Causes of strong smelling urine

What do you know about CFS? Live better and be healthier with these quick nutritional tips from the experts. Normal urine is clear and has a straw-yellow color. While the odor of urine can vary somewhat, in most cases, it does not have a strong smell. Health concerns on your mind? Urinary Incontinence in Women: Loss of Bladder Control?

UTI symptoms like kidney infection. Do you know the signs of dehydration? Dehydration can cause medical complications. Type 1 Diabetes: What Are The Symptoms? What is type 1 diabetes? Is there a cure for type 1 diabetes? Learn about type 2 diabetes warning signs, symptoms, diagnosis, and treatment options.

Bladder infection is an infection of the bladder, usually caused by bacteria or, rarely, by Candida. Dehydration is the excessive loss of body water. Heat rash is a skin irritation caused by excessive sweating. Hyperglycemia or high blood sugar is a serious health problem for diabetics. PKU disorder increases the levels of phenylalanine in the blood. Are We Close to a Cure for Cancer?

How Could You Live Better With Migraine? This website is certified by Health On the Net Foundation. The word cystitis means inflammation of the urinary bladder although it has often come to be used to describe the symptoms caused by a urinary infection. In fact this is not far from being correct since the most common cause of an inflamed bladder is an infection of the urine within the bladder but there are other causes and these are described below. Cystitis caused by infection is extremely common, and can occur at any age in both sexes. However, it is fifty times more common in women than in men, and is commonest amongst sexually active women. What are the causes of cystitis?

This is about 20 centimeters long in men, and only 4 centimeters long in women, so the germs have a shorter distance to travel and cause infection more easily. Sexual intercourse can cause germs to enter the urethra in spite of good personal hygiene, though poor personal hygiene increases the risk. Infection of the urine in pregnancy is more common than in a non-pregnant woman. For this reason it is usual for pregnant women to have their urine routinely tested for evidence of infection. If there is infection present it is usually quickly treated. Since urine infections are unusual in men they should be taken seriously.

A similar situation to men exists with children i. A urinary infection in a child can sometimes indicate an abnormality of the urinary tract. This can eventually lead to scarring and damage to the kidneys. Urine created from the kidneys passes down the ureters to the bladder where it is stored before it is passed via the urethra, the tube down the middle of the penis in men or which leads into the lower part of the vagina in women. In cystitis caused by an infection the bacteria are confined to the bladder causing some or all of the symptoms described below. However, occasionally the infection can spread up the ureters to the kidneys. This is called pyelonephritis and can affect one or both kidneys.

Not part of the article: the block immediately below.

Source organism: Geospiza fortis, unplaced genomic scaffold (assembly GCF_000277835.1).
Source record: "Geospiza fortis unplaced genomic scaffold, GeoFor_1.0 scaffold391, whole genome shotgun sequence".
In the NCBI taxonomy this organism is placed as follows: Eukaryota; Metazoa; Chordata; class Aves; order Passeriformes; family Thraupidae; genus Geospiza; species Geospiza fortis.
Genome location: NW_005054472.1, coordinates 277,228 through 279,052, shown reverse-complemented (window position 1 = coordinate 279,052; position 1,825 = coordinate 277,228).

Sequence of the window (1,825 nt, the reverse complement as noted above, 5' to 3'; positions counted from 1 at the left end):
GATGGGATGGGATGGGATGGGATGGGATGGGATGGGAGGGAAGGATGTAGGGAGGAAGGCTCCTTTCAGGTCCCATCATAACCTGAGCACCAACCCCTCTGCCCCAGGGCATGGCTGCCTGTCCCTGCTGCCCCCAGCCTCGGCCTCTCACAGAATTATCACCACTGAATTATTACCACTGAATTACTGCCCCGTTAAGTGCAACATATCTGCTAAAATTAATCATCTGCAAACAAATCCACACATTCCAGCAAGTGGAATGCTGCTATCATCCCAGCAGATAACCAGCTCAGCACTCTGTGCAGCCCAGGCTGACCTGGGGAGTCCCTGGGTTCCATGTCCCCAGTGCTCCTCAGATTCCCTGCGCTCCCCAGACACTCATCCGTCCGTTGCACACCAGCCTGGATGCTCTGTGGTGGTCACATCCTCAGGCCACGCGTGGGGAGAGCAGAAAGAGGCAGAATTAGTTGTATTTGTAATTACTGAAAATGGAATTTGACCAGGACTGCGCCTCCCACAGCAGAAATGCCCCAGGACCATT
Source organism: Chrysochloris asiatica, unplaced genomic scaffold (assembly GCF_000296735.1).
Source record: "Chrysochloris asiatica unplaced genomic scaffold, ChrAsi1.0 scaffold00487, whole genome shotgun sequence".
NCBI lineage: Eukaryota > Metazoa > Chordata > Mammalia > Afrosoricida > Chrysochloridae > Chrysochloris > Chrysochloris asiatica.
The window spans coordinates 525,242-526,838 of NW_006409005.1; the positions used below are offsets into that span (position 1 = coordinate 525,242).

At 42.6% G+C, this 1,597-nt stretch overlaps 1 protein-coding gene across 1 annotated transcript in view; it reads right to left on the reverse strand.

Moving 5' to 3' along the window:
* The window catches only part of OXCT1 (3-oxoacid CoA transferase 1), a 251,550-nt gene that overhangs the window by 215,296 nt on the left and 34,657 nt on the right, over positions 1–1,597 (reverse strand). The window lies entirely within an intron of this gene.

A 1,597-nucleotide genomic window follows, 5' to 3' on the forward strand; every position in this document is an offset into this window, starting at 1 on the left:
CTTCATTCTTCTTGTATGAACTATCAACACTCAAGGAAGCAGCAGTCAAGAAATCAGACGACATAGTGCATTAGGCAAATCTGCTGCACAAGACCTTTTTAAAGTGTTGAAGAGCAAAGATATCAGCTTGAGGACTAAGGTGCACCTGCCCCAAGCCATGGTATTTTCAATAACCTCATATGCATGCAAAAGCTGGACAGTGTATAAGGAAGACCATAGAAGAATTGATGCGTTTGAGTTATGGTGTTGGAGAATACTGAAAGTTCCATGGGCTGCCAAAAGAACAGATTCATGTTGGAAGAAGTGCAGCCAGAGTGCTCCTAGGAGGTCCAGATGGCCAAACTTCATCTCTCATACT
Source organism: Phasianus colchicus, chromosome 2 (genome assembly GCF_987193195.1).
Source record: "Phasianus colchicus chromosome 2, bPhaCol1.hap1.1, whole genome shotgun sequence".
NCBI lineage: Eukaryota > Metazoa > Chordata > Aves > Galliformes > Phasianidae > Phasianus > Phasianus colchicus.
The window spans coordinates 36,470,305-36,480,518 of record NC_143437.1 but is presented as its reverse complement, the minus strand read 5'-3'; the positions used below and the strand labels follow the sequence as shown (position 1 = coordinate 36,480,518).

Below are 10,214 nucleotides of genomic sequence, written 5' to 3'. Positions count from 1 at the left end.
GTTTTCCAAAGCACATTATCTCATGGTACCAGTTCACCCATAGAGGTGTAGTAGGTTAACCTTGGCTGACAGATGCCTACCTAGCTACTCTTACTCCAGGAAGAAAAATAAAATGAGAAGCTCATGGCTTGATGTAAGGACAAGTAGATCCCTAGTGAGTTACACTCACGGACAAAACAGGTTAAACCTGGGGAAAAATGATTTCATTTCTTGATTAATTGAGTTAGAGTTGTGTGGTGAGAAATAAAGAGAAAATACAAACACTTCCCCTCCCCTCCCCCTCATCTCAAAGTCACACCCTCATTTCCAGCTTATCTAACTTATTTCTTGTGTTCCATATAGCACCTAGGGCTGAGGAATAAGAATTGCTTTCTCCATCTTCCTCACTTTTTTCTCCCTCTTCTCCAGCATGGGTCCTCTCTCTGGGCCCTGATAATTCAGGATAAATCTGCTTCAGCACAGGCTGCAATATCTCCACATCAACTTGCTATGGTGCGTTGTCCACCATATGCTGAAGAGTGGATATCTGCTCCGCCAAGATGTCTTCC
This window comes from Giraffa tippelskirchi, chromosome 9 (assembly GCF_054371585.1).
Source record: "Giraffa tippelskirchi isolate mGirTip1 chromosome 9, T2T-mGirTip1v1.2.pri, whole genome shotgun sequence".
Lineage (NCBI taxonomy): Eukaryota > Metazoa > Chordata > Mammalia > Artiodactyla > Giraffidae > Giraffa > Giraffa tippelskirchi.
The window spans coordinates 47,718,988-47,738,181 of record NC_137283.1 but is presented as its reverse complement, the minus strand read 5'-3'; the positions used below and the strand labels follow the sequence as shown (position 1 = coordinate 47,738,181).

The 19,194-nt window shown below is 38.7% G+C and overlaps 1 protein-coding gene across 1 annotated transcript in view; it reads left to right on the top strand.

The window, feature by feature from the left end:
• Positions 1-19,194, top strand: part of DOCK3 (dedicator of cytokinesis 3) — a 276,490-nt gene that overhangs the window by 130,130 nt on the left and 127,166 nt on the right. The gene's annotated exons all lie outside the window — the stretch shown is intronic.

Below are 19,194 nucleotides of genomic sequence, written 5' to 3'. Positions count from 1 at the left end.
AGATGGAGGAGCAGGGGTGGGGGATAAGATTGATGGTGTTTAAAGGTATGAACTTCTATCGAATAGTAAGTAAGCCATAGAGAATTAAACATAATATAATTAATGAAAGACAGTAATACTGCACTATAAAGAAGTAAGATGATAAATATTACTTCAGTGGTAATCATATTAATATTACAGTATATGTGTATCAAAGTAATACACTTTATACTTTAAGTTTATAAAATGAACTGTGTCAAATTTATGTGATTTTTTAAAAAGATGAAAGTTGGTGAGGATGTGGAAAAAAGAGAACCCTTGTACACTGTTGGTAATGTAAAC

The significance of pyelonephritis is that, whereas cystitis is generally at worst a distressing condition, pyelonephritis can be a serious illness. If left untreated pyelonephritis can lead to septicaemia where the infection spreads into the bloodstream requiring treatment with strong antibiotics often administered directly into the veins in hospital. Infection elsewhere in the body can occasionally spread to the bladder. Stress and general illness lower resistance to infection and increase the risk of getting cystitis. A kidney stone can act as a reservoir for infection. Antibiotics do not penetrate a stone, so the germs survive to cause another urine infection. Its cause is not fully understood at present, and there is no set way to treat it. More conclusive research is awaited. In children the usual symptoms of cystitis are not always present so diagnosis of a urine infection can be difficult to make. In children a urinary infection can cause the symptoms listed above but may only result in the child being generally unwell with a temperature. A clue may be provided if the child in question starts to wet the bed or become incontinent when they have previously had good bladder control or the parent may notice that the child’s urine smells offensive. Diagnosing urine infections in babies is even more difficult since the only symptoms may be a persistent temperature and the baby being generally unwell and off its feeds. For this reason, although urine infections in babies are unusual, parents and doctors need to be alert to the possibility that an unwell child with no obvious cause for its illness may have an infection in the urine. Sending a sample of urine to the laboratory for analysis will enable the doctor to exclude this as a possibility.